03-21-13, 13:27 #1Registered User
- Join Date
- Feb 2013
Unanswered: Need to extract attachments to a folder and link them back to DB
Using Access 2010, I have reached the 2GB limit. It's not the data, it's the PDF files I scanned in for each customer that has stretched the db to its limits. The db is also currently split.
I didn't realize Office had a 2GB limit; I assumed if you had a 64 bit computer and a NTFS partition, there would be no 2GB limit.
Using a template database in Access 2010, I need to extract the attachments to a folder and thus link them back to the database using hyperlinks. I can handle this task, but I'm not confident how to extract the attachments from each record (around 900) to a folder and have it do it automatically for all records. I can do it record by record, but that is not feasible with this many records.
Any suggestions on how to extract all the attachments for each record, and have them saved in folders by their name or other ID, so I can link them back to the db via a hyperlink?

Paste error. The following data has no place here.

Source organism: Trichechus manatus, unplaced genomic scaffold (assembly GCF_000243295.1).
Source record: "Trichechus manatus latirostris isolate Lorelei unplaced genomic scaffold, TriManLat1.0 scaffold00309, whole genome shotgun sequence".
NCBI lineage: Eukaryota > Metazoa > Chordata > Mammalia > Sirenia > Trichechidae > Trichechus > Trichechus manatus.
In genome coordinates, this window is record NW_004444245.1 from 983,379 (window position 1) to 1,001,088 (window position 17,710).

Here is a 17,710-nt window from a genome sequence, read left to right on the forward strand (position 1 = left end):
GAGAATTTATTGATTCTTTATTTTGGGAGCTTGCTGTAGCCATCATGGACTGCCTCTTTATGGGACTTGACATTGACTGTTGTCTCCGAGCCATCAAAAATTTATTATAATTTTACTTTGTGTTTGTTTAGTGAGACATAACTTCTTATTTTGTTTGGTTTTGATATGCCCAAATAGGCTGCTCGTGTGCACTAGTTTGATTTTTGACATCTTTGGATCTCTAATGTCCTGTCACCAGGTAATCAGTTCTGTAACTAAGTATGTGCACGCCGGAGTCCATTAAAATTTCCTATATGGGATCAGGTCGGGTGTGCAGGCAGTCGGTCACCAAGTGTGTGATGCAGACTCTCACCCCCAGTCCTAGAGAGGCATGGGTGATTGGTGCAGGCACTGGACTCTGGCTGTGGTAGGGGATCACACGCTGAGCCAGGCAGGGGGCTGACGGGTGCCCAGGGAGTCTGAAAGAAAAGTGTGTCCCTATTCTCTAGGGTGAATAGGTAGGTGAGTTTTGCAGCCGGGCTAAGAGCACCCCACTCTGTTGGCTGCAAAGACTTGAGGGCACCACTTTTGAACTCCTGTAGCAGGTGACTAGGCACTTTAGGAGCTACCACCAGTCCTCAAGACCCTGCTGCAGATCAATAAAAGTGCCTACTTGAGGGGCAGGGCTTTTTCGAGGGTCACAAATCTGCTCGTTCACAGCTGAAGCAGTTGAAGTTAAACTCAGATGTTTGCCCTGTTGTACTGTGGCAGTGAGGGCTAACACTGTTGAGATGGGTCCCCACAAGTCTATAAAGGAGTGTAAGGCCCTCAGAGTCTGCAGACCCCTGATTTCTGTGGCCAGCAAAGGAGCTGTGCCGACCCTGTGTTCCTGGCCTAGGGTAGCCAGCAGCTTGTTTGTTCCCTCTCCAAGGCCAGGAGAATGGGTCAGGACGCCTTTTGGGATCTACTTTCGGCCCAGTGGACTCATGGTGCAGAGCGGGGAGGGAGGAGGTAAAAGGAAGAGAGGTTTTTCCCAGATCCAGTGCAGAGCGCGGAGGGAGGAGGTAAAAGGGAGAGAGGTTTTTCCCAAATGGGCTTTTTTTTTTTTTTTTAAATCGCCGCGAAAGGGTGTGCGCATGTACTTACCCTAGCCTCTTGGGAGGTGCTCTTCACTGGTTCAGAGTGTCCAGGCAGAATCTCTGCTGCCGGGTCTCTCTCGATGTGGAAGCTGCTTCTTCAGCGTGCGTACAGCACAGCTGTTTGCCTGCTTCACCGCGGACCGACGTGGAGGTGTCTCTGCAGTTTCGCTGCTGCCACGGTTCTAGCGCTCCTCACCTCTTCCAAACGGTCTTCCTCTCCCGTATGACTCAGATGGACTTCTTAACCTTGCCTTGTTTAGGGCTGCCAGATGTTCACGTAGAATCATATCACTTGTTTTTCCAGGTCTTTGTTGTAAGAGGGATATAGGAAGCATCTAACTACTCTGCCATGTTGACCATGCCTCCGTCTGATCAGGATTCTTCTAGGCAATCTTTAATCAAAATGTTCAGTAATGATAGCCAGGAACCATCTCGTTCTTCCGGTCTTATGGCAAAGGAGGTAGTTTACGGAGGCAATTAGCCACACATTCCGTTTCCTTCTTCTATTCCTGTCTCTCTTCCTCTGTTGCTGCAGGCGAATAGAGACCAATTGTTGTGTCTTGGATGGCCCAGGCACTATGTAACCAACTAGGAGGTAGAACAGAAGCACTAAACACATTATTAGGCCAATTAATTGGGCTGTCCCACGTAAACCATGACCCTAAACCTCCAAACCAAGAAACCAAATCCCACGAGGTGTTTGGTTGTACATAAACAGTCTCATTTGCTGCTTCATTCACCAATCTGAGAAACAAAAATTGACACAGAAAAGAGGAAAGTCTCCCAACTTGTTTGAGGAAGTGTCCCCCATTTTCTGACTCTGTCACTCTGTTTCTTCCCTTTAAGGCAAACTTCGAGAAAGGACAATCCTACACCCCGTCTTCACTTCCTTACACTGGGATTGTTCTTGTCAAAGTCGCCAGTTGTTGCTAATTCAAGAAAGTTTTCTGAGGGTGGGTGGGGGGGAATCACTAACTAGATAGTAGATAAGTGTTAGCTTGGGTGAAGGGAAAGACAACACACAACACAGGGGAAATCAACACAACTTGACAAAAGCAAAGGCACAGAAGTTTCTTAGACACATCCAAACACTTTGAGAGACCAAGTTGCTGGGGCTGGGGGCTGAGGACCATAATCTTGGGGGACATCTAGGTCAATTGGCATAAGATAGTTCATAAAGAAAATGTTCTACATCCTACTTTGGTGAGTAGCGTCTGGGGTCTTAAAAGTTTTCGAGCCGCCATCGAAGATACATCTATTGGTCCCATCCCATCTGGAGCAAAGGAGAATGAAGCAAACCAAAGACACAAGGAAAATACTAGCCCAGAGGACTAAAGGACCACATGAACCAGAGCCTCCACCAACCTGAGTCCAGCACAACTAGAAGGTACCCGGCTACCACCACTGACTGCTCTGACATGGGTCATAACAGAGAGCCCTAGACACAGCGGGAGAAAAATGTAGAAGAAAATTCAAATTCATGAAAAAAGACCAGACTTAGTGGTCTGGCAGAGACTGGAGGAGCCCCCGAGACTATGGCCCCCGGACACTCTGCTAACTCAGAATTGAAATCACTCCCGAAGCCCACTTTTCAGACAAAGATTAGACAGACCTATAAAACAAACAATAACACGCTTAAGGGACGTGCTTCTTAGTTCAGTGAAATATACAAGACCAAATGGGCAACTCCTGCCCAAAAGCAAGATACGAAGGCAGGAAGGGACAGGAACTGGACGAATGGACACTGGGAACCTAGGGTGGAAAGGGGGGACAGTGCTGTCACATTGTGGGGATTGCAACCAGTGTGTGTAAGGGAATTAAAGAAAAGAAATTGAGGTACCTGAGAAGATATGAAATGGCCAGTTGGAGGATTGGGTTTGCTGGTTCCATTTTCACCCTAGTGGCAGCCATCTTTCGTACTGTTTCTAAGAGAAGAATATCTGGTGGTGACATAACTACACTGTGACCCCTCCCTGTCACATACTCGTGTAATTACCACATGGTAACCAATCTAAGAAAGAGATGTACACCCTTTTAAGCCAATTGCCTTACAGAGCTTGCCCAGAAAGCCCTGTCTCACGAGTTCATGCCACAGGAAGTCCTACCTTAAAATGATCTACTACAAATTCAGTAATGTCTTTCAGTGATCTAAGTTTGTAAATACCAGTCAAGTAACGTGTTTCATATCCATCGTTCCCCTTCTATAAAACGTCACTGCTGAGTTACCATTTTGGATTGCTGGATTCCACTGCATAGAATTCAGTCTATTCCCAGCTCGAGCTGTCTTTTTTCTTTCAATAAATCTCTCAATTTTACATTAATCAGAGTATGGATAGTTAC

Last edited by Modify_inc; 03-21-13 at 14:38.
03-21-13, 14:16 #2Jaded Developer
Provided Answers: 59
- Join Date
- Nov 2004
- out on a limb
So strip out all the PDF's from your DB
store them in a specific location on the disk
and store the URL to that location inside the DB
you have just discovered one of the reasons why most db developers prefer storing the URL to the data NOT the actual data.
the main problem, of storing outside the DB is that you also need to take into account that these files are now exposed on a file system so could be manipulated or deleted outside the application. you need to design some form permissions regime which allows for users to write to the lcoation (easy enough), but you have to devise the method of version control (ie if the users can overwrite or replace existing PDF's
As to how you extract the PDF, I presume you do it the reverse of the way you stuffed them into the DB in the first place. failing that its going to be tedious but open the PDF then save it manually.
of course you could just circumvent that and transfer the data to a server DB such as SQL server where a bad design can live on for a while longerI'd rather be riding on the Tiger 800 or the Norton